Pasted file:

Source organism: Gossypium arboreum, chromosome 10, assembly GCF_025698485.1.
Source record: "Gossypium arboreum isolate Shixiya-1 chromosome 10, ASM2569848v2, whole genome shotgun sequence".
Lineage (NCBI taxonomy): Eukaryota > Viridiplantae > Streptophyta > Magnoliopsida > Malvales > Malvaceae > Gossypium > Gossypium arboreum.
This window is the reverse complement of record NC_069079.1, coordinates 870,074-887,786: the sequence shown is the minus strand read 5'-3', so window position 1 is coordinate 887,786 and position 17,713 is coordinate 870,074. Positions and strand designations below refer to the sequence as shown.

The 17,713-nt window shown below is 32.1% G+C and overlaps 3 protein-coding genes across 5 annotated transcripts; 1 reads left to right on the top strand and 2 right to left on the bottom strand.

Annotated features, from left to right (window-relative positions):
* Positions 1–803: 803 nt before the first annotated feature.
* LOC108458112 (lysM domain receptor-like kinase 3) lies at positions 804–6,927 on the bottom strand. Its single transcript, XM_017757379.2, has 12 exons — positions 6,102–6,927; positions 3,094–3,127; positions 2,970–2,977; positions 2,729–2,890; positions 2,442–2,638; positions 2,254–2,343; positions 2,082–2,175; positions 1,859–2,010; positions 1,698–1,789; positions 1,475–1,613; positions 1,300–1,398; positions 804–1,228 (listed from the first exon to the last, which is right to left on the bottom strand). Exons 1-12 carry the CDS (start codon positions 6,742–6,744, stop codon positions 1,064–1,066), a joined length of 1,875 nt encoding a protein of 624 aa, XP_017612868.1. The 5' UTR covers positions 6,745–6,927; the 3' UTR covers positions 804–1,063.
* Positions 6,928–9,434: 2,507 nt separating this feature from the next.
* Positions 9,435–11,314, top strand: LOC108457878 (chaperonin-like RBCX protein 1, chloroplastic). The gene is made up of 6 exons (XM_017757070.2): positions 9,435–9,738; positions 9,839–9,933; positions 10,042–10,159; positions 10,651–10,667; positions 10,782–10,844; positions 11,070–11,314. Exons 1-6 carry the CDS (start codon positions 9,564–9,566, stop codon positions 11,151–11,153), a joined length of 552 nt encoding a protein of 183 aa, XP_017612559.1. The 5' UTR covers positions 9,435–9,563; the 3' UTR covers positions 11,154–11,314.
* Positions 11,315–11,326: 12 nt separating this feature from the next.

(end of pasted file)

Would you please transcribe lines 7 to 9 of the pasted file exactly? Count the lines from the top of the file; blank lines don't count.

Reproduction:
* Positions 1–803: 803 nt before the first annotated feature.
* LOC108458112 (lysM domain receptor-like kinase 3) lies at positions 804–6,927 on the bottom strand. Its single transcript, XM_017757379.2, has 12 exons — positions 6,102–6,927; positions 3,094–3,127; positions 2,970–2,977; positions 2,729–2,890; positions 2,442–2,638; positions 2,254–2,343; positions 2,082–2,175; positions 1,859–2,010; positions 1,698–1,789; positions 1,475–1,613; positions 1,300–1,398; positions 804–1,228 (listed from the first exon to the last, which is right to left on the bottom strand). Exons 1-12 carry the CDS (start codon positions 6,742–6,744, stop codon positions 1,064–1,066), a joined length of 1,875 nt encoding a protein of 624 aa, XP_017612868.1. The 5' UTR covers positions 6,745–6,927; the 3' UTR covers positions 804–1,063.
* Positions 6,928–9,434: 2,507 nt separating this feature from the next.